A new private members bill is gaining traction on Parliament Hill that, if passed, will hold elevator contractors more liable for the state of elevator repairs.
Introduced by Trinity-Spadina MPP Han Dong on March 22, 2017, Bill 109, the Reliable Elevator Act, puts forward multiple amendments to the Building Code Act (1992) and Consumer Protection Act (2002).
For one, the Bill proposes that elevator traffic studies be conducted for building permit applications pertaining to developments of seven or more stories. It also holds contractors accountable for fixing out-of-service elevators in buildings with seven or more stories within 14 days, and those within long term care homes and retirements within seven days.
Additionally, the Bill subjects elevator maintenance contracts to the protections under the Consumer Protection Act, thereby leaving contractors vulnerable to potential fines and reputational damage.
“Currently, there are no regulations or bylaws that give a maximum timeframe for elevators to be brought back into service,” Han Dong told press. “I’ve been talking to many residents and condo associations, and I’ve been told that elevator reliability is a serious challenge. Getting home shouldn’t be difficult.”
While Dong’s bill has been submitted with good intentions – that is, to protect the health and safety of building residents – professionals within the elevator industry argue it lacks an understanding of how the industry works.
“There’s really no strong data or research to support this is even a problem,” adds Phil Staite, Vice President with Quality Allied Elevators. “I would say that less than two per cent of all the elevator repair calls aren’t completed within the Bill’s time period, so it’s targeting something that’s typically not an issue.”
Secondly, says Staite, elevators that are out of service for long periods of time are usually in that condition due to circumstances beyond a contractor’s control. Specialized elevator parts aren’t always readily available, meaning contractors must wait for international orders to come through or go through the extra steps to have them custom made. Parts for older elevators may also be obsolete altogether, as is the case with many single-speed elevators throughout the province.
Lastly, it’s not uncommon for elevator repairs to be delayed by building owners who have not approved the work or by TSSA orders which draw out the process. Combine these factors with the possibility of brownouts and computer system failures on newer models, and the reasons behind a broken elevator are more complex than what Bill 109 appears to consider.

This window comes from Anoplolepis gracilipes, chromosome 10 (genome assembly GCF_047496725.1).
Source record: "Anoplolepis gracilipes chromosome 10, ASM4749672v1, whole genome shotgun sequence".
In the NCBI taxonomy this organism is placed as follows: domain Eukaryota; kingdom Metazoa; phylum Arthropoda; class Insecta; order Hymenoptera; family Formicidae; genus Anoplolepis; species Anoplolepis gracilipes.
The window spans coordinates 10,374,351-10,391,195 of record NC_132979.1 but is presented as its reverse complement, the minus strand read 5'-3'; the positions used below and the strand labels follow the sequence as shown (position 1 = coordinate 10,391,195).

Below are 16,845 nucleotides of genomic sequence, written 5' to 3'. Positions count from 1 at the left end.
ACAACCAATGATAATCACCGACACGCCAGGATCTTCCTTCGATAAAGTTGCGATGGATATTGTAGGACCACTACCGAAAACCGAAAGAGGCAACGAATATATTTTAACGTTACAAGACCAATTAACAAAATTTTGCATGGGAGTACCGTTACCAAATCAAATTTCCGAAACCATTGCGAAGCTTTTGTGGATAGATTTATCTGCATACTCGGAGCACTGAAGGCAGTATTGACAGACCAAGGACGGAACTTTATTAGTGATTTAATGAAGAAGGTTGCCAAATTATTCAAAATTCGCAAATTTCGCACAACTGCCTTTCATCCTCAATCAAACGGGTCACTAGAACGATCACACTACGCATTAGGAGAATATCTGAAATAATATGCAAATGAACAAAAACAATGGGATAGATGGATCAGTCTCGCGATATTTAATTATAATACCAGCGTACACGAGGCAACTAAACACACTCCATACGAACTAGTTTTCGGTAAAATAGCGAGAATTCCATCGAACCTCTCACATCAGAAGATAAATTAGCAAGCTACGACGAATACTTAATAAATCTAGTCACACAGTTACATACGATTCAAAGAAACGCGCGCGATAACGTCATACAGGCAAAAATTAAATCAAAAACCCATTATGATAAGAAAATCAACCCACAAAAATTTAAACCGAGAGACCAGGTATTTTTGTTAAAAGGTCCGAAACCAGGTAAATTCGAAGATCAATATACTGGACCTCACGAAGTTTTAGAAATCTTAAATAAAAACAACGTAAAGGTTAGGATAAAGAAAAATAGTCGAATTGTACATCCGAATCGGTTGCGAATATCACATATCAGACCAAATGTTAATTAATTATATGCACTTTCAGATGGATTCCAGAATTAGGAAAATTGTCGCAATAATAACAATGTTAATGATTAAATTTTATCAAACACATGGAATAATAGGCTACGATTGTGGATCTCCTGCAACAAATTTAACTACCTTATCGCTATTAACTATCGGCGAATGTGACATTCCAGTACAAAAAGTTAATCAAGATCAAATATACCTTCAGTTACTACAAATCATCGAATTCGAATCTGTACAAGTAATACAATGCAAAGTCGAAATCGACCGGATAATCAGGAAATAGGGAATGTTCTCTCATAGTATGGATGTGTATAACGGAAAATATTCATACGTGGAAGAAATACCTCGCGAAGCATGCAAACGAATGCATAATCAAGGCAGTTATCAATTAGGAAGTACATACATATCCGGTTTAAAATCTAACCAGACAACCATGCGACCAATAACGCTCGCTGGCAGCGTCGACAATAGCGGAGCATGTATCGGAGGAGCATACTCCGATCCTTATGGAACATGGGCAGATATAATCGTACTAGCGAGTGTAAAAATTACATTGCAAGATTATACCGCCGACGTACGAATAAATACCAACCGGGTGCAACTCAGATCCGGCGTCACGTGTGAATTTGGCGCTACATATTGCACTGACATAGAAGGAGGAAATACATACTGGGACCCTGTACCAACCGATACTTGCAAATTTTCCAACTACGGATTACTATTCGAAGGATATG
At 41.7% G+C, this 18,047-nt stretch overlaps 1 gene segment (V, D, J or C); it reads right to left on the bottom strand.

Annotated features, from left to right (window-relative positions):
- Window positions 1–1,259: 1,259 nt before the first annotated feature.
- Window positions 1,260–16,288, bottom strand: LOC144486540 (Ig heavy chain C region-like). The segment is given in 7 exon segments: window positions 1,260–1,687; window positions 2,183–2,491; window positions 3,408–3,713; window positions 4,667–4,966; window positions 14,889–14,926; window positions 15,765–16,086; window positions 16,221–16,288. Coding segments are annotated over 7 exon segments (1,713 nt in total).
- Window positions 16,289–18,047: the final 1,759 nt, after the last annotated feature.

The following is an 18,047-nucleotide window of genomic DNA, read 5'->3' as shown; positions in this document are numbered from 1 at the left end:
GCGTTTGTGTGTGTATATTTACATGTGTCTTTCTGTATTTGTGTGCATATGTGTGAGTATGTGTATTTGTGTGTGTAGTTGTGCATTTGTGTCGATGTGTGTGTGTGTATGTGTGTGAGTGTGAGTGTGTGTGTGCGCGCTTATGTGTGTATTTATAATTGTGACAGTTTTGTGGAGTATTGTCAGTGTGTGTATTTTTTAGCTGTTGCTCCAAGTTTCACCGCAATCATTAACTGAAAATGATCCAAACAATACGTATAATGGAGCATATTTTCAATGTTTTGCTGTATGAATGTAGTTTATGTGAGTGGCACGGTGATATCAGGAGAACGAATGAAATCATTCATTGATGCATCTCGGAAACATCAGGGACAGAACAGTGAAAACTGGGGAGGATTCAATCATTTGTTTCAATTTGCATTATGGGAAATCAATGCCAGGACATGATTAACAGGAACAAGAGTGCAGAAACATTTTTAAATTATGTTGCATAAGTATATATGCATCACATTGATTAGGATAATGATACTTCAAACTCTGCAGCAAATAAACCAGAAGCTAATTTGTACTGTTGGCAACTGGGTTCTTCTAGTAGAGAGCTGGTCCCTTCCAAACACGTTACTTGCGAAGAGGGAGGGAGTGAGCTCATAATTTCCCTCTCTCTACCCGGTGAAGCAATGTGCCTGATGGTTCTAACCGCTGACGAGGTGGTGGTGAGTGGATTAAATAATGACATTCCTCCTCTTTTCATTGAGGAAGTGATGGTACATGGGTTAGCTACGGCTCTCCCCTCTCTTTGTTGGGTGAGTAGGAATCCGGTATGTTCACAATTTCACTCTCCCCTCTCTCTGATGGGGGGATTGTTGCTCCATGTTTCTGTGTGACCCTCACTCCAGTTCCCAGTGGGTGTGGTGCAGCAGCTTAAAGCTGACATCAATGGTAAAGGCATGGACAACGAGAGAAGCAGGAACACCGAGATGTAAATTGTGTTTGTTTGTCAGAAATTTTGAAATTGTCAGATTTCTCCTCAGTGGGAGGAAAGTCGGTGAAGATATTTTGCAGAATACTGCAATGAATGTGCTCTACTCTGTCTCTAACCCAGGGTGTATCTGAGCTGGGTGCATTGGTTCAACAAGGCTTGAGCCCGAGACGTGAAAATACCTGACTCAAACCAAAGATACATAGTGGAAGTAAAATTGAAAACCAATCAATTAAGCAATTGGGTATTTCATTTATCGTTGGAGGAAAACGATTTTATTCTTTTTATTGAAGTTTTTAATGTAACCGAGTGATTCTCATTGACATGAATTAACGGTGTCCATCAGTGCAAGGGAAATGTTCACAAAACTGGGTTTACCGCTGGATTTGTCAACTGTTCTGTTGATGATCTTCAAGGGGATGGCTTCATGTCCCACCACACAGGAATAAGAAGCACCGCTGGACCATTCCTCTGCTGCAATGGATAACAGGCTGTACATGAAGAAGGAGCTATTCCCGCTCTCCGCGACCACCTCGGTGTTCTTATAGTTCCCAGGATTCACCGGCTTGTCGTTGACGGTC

“Elevators go down – and stay down – for a number of reasons, and very few are because an elevator company isn’t doing its job. These are extremely complicated machines with thousands of parts, and a lot of them are very old to begin with,” says Staite, adding, “It will be an awful lot of work over nothing and if they end up passing this Bill. No one will know who is responsible for what, and there will a lot of needless finger-pointing.”
Bill 109 passed second reading on April 13, during which time concerns were voiced by a number of industry reps. Dong has stated he’s open to discussing the Bill further, adding, “I want to send out a message to independent contractors, especially those that are taking their job seriously and doing their best to ensure reliability of the elevators they look after … I want them to understand that this is a great opportunity for them to share best practices, to bring the industry to a unified standard so customers, ultimately, will benefit.”
With the Bill now sent to the Standing Committee on Regulations and Private Bills, it will be some time before the industry knows its fate. In the meantime, Staite says the answer to keeping elevators running is really more simple than it appears: “If you keep your elevators maintained and upgrade them if they’re getting old, than this whole matter is a non-issue.”
Phil Staite is Vice President of Quality Allied Elevators.